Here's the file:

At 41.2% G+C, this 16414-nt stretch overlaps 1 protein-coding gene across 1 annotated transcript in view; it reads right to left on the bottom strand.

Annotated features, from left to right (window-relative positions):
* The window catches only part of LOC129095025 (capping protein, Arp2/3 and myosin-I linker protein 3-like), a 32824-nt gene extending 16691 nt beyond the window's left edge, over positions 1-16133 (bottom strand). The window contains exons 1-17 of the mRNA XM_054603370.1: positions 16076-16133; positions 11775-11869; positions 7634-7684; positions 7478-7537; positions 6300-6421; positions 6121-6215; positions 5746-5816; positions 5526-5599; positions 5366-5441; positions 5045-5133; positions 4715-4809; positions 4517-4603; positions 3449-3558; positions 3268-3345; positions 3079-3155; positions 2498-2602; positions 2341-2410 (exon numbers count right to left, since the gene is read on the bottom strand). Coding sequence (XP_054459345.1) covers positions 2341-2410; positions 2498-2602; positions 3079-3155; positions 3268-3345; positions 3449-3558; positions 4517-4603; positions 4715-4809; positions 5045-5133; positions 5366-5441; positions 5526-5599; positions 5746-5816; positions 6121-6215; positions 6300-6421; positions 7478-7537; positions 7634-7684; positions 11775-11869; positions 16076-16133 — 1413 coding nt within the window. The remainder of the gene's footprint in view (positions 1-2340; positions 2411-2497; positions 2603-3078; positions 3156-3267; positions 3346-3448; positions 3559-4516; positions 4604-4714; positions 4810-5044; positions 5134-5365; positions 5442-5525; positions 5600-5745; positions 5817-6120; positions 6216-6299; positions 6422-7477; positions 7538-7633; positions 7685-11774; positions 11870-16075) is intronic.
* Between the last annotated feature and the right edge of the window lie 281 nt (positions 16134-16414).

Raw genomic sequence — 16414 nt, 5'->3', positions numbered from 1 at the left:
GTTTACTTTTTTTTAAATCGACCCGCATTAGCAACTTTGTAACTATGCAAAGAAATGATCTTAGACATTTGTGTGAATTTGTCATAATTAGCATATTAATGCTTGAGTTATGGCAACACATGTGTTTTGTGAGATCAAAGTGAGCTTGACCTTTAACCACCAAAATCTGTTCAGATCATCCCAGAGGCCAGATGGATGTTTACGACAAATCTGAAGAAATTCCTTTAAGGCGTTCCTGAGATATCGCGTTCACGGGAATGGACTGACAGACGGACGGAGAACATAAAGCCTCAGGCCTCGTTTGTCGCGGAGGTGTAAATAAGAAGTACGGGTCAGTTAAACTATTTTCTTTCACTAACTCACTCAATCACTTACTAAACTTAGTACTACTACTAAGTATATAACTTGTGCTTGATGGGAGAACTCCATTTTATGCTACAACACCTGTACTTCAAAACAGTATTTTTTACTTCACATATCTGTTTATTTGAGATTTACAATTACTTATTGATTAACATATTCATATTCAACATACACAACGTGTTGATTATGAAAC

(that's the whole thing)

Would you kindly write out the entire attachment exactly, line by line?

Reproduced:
At 41.2% G+C, this 16414-nt stretch overlaps 1 protein-coding gene across 1 annotated transcript in view; it reads right to left on the bottom strand.

Annotated features, from left to right (window-relative positions):
* The window catches only part of LOC129095025 (capping protein, Arp2/3 and myosin-I linker protein 3-like), a 32824-nt gene extending 16691 nt beyond the window's left edge, over positions 1-16133 (bottom strand). The window contains exons 1-17 of the mRNA XM_054603370.1: positions 16076-16133; positions 11775-11869; positions 7634-7684; positions 7478-7537; positions 6300-6421; positions 6121-6215; positions 5746-5816; positions 5526-5599; positions 5366-5441; positions 5045-5133; positions 4715-4809; positions 4517-4603; positions 3449-3558; positions 3268-3345; positions 3079-3155; positions 2498-2602; positions 2341-2410 (exon numbers count right to left, since the gene is read on the bottom strand). Coding sequence (XP_054459345.1) covers positions 2341-2410; positions 2498-2602; positions 3079-3155; positions 3268-3345; positions 3449-3558; positions 4517-4603; positions 4715-4809; positions 5045-5133; positions 5366-5441; positions 5526-5599; positions 5746-5816; positions 6121-6215; positions 6300-6421; positions 7478-7537; positions 7634-7684; positions 11775-11869; positions 16076-16133 — 1413 coding nt within the window. The remainder of the gene's footprint in view (positions 1-2340; positions 2411-2497; positions 2603-3078; positions 3156-3267; positions 3346-3448; positions 3559-4516; positions 4604-4714; positions 4810-5044; positions 5134-5365; positions 5442-5525; positions 5600-5745; positions 5817-6120; positions 6216-6299; positions 6422-7477; positions 7538-7633; positions 7685-11774; positions 11870-16075) is intronic.
* Between the last annotated feature and the right edge of the window lie 281 nt (positions 16134-16414).

Raw genomic sequence — 16414 nt, 5'->3', positions numbered from 1 at the left:
GTTTACTTTTTTTTAAATCGACCCGCATTAGCAACTTTGTAACTATGCAAAGAAATGATCTTAGACATTTGTGTGAATTTGTCATAATTAGCATATTAATGCTTGAGTTATGGCAACACATGTGTTTTGTGAGATCAAAGTGAGCTTGACCTTTAACCACCAAAATCTGTTCAGATCATCCCAGAGGCCAGATGGATGTTTACGACAAATCTGAAGAAATTCCTTTAAGGCGTTCCTGAGATATCGCGTTCACGGGAATGGACTGACAGACGGACGGAGAACATAAAGCCTCAGGCCTCGTTTGTCGCGGAGGTGTAAATAAGAAGTACGGGTCAGTTAAACTATTTTCTTTCACTAACTCACTCAATCACTTACTAAACTTAGTACTACTACTAAGTATATAACTTGTGCTTGATGGGAGAACTCCATTTTATGCTACAACACCTGTACTTCAAAACAGTATTTTTTACTTCACATATCTGTTTATTTGAGATTTACAATTACTTATTGATTAACATATTCATATTCAACATACACAACGTGTTGATTATGAAAC